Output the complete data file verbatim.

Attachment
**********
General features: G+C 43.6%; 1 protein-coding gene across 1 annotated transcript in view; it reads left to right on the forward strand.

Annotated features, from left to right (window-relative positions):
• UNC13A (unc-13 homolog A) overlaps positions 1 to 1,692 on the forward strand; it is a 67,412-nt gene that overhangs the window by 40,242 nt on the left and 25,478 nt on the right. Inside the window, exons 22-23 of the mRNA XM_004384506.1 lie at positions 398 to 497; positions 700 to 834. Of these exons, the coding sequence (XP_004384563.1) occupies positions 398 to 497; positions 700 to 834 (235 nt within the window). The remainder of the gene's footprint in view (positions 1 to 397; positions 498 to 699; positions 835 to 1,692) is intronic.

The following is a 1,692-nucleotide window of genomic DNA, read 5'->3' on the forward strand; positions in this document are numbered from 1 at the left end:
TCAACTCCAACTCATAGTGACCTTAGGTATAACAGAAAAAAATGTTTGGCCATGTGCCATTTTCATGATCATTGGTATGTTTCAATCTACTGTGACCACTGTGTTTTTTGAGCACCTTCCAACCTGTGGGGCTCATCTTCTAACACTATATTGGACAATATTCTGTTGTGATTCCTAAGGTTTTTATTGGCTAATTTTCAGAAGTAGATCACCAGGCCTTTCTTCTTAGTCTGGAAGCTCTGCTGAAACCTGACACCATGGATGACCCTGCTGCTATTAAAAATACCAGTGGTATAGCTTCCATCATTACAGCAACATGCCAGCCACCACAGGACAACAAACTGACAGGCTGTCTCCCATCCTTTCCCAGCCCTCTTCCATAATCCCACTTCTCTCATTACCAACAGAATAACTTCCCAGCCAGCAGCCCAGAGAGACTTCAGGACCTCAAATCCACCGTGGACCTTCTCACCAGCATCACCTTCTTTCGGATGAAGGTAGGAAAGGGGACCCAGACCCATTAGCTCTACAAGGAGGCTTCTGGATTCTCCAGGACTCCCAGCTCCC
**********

General features: G+C 43.6%; 1 protein-coding gene across 1 annotated transcript in view; it reads left to right on the forward strand.

Annotated features, from left to right (window-relative positions):
• UNC13A (unc-13 homolog A) overlaps positions 1 to 1,692 on the forward strand; it is a 67,412-nt gene that overhangs the window by 40,242 nt on the left and 25,478 nt on the right. Inside the window, exons 22-23 of the mRNA XM_004384506.1 lie at positions 398 to 497; positions 700 to 834. Of these exons, the coding sequence (XP_004384563.1) occupies positions 398 to 497; positions 700 to 834 (235 nt within the window). The remainder of the gene's footprint in view (positions 1 to 397; positions 498 to 699; positions 835 to 1,692) is intronic.

The following is a 1,692-nucleotide window of genomic DNA, read 5'->3' on the forward strand; positions in this document are numbered from 1 at the left end:
TCAACTCCAACTCATAGTGACCTTAGGTATAACAGAAAAAAATGTTTGGCCATGTGCCATTTTCATGATCATTGGTATGTTTCAATCTACTGTGACCACTGTGTTTTTTGAGCACCTTCCAACCTGTGGGGCTCATCTTCTAACACTATATTGGACAATATTCTGTTGTGATTCCTAAGGTTTTTATTGGCTAATTTTCAGAAGTAGATCACCAGGCCTTTCTTCTTAGTCTGGAAGCTCTGCTGAAACCTGACACCATGGATGACCCTGCTGCTATTAAAAATACCAGTGGTATAGCTTCCATCATTACAGCAACATGCCAGCCACCACAGGACAACAAACTGACAGGCTGTCTCCCATCCTTTCCCAGCCCTCTTCCATAATCCCACTTCTCTCATTACCAACAGAATAACTTCCCAGCCAGCAGCCCAGAGAGACTTCAGGACCTCAAATCCACCGTGGACCTTCTCACCAGCATCACCTTCTTTCGGATGAAGGTAGGAAAGGGGACCCAGACCCATTAGCTCTACAAGGAGGCTTCTGGATTCTCCAGGACTCCCAGCTCCC